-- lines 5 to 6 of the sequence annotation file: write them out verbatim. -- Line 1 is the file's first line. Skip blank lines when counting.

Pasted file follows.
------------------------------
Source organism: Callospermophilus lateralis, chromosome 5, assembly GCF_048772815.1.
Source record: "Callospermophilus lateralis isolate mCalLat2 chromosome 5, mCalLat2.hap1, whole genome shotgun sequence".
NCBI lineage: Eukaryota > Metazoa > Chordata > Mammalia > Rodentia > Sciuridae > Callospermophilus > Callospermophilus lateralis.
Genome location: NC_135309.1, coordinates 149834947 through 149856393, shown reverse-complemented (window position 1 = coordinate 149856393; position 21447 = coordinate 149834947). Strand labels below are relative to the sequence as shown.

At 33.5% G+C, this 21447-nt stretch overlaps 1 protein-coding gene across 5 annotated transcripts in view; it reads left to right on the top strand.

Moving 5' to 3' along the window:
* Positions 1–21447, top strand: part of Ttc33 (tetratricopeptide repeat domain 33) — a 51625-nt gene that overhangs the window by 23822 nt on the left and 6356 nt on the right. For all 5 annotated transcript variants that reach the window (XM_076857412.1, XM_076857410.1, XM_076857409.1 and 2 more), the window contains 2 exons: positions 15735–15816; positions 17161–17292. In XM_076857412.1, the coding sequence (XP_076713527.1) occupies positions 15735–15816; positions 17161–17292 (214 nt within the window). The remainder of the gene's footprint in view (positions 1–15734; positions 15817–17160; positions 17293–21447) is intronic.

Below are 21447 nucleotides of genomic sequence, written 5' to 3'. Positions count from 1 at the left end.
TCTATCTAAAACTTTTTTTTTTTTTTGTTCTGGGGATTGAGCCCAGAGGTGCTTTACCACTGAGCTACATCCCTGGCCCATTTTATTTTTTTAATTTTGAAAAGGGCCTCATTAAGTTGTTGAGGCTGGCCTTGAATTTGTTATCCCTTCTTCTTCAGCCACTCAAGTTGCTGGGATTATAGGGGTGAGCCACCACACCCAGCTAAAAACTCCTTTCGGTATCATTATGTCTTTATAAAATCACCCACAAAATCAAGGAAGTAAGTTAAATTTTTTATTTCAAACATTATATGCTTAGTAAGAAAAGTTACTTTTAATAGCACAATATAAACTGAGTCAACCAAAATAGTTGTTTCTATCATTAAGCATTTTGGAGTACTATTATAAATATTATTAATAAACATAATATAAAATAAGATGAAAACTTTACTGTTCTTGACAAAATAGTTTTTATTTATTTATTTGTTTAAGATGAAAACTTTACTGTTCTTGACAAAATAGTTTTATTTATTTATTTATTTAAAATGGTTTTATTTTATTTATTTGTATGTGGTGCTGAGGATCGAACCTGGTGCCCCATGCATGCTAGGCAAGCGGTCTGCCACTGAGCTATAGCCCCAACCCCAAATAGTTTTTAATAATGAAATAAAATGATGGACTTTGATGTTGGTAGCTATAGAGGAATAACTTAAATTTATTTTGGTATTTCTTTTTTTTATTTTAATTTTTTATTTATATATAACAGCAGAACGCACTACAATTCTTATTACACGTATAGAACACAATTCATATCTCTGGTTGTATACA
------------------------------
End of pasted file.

At 33.5% G+C, this 21447-nt stretch overlaps 1 protein-coding gene across 5 annotated transcripts in view; it reads left to right on the top strand.

Moving 5' to 3' along the window: